Zanzibaris accept Mkapa’s regrets over 2001 killings, but...

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About 30 people were killed and many other injured when security forced quelled protests of the main opposition party who were against rerun of election.

Dar/Zanzibar. President Benjamin Mkapa formed an inquiry that was led by retired Brigadier General Hashim Mbita into Zanzibar’s January 2001 chaos.
Findings of a probe team, led by Brigadier General Hashim Mbita, showed chaos led to the killings of 30 people, the destruction of properties and some residents being left with permanent deformities.
Mkapa says the chaos will remain a scar in his presidency, despite the fact that he was not present when it occurred.
Mkapa has expressed his regrets over the killings in his book entitled, ‘My Life, My Purpose’ that he launched on November 12, 2019.
“I still remember the killings of 21 people in Pemba, Zanzibar, on January 26 and 27, 2001. This incident will remain a scar in my presidency although I was not around when it occurred,” writes Mkapa in his book.
The unrest erupted following the 2000 General Election that brought Zanzibar’s Amani Abeid Karume to power.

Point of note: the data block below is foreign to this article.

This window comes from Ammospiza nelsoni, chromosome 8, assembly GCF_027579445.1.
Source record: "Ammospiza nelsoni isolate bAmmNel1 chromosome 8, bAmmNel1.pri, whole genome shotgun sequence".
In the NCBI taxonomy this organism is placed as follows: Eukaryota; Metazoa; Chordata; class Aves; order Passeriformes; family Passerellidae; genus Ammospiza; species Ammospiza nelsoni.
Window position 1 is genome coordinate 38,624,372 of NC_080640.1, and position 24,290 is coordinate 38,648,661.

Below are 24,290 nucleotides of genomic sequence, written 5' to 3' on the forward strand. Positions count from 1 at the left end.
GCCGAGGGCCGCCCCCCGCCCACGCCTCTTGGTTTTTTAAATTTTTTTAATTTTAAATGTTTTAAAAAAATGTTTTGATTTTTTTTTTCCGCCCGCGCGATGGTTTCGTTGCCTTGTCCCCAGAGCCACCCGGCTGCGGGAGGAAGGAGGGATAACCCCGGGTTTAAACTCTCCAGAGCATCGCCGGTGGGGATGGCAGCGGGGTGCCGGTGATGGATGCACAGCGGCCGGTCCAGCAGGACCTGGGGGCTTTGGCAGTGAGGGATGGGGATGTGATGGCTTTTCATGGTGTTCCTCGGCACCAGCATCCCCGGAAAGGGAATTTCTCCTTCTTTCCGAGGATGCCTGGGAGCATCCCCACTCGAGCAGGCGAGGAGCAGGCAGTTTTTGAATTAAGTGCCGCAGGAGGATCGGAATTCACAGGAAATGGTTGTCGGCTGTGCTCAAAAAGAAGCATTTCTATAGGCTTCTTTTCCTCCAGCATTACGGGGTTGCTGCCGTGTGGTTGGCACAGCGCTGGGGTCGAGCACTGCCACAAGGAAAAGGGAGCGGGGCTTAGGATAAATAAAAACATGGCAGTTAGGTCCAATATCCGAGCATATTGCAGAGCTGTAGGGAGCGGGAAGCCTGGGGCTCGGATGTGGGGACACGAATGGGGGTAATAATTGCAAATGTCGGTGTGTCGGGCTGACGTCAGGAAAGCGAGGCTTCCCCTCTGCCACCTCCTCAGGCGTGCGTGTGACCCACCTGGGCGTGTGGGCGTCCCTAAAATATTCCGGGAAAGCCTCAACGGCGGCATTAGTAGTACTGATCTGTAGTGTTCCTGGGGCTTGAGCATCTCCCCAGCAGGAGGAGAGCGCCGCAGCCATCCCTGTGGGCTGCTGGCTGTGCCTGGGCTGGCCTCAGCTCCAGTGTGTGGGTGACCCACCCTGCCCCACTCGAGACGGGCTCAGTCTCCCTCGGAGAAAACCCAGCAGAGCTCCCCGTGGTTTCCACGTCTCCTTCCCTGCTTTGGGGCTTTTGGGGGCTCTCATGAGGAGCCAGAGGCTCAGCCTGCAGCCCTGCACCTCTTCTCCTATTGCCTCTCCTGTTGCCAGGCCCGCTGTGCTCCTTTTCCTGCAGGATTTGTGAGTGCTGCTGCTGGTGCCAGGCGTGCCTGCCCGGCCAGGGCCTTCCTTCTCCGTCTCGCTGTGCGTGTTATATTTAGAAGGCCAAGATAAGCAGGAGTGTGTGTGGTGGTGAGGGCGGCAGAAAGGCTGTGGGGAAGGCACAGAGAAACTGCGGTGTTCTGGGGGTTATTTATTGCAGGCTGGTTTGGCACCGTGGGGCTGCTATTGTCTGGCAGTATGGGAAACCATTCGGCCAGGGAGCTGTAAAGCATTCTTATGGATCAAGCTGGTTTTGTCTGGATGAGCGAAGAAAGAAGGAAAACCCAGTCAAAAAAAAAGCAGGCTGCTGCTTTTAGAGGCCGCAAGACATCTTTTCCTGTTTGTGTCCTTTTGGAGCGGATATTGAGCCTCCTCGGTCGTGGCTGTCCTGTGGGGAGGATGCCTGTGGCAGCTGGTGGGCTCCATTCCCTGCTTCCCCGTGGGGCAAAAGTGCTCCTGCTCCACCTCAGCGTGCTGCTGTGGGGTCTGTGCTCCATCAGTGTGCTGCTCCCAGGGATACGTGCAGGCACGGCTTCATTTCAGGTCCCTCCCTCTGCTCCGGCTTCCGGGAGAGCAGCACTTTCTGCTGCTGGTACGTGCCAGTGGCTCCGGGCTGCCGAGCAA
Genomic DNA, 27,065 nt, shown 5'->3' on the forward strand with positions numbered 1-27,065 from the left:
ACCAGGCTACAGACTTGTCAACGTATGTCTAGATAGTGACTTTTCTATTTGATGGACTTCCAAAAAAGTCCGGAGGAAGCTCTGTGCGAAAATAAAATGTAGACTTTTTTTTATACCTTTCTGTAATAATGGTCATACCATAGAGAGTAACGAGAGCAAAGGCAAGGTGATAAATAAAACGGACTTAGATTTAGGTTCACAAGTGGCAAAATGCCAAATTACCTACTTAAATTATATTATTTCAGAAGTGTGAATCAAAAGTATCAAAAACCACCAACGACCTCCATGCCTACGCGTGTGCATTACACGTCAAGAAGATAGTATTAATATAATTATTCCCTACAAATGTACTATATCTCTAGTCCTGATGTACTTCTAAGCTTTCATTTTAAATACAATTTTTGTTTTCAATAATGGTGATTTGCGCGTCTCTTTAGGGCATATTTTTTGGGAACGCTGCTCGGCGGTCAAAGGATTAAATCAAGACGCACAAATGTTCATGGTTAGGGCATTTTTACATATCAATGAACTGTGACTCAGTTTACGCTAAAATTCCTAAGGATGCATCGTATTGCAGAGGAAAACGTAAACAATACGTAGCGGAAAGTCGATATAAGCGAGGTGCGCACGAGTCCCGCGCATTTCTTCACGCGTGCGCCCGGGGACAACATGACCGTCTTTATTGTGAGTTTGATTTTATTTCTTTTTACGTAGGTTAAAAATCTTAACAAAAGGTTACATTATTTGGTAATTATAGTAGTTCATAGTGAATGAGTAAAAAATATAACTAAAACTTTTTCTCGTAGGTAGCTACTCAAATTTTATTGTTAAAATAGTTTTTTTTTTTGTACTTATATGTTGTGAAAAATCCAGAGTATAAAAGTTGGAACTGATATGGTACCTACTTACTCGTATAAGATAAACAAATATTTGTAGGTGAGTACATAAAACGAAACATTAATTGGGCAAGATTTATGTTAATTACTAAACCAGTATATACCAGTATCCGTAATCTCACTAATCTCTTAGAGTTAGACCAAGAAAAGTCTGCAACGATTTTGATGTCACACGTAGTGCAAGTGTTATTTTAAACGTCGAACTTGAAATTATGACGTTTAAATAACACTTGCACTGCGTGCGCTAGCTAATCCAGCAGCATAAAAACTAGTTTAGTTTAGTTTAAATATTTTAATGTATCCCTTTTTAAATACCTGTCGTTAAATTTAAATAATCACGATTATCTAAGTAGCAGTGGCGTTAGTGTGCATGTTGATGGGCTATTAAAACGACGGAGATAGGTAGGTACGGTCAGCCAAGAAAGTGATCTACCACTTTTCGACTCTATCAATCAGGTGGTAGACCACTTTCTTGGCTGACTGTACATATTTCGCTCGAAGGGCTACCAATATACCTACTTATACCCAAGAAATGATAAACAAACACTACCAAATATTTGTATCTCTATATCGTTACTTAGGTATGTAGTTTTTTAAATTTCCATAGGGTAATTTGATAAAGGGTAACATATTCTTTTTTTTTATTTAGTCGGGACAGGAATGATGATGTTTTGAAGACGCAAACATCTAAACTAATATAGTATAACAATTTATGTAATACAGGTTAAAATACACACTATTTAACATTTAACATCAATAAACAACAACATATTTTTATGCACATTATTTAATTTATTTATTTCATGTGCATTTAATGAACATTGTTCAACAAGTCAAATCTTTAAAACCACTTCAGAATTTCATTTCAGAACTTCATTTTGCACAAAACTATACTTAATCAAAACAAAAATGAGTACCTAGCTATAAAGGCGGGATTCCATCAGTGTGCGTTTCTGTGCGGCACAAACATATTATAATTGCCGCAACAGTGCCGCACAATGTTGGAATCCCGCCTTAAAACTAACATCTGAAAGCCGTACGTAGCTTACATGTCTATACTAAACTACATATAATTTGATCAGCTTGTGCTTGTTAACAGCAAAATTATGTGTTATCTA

The chaos intensified shortly after the Zanzibar Electoral Commission (ZEC) announced that there would be a poll rerun in Urban West Region that had 16 constituencies. The then main opposition party Civic United Front (CUF) wanted the polls to be rerun in the entire country.
Some victims of the chaos, who talked to The Citizen recently, received Mkapa’s regrets with different perceptions. One person, who asked for anonymity because he is a public servant, said what Mkapa did he should have done it in the past years and not this time, which, he branded, was tantamount to reopening a sore.
“Reliving that awful incident is tantamount to giving pain again in the hearts of the affected community…but he can, again and again, ask for forgiveness so that those with hard hearts to forgive can see that this elder is truly asking for forgiveness. I believe they will forgive him,” said the public servant, whose wife was also injured in the incident.
Sharif Assa, whose son was inflicted with a permanent deformity as a result of the chaos, says he is not against the retired statesman’s forgiveness.
However, Assa suggests that Mkapa’s request for forgiveness would have an impact had he asked for it while in Zanzibar.
However, he says Mkapa still has a chance of going to Zanzibar and calling a public meeting to ask residents of Zanzibar for forgiveness in instead of doing that through his book.
Kigoma Urban MP Zitto Kabwe says Zanzibar’s January 2001 horrible killings were the first ever to occur in the country.
Although the Brig Gen Hashim Mbita inquiry confirmed that 35 people were killed in the chaos, CUF’s report claimed that over 60 residents were killed.
However, the government of President Mkapa paid compensations to the bereaved families.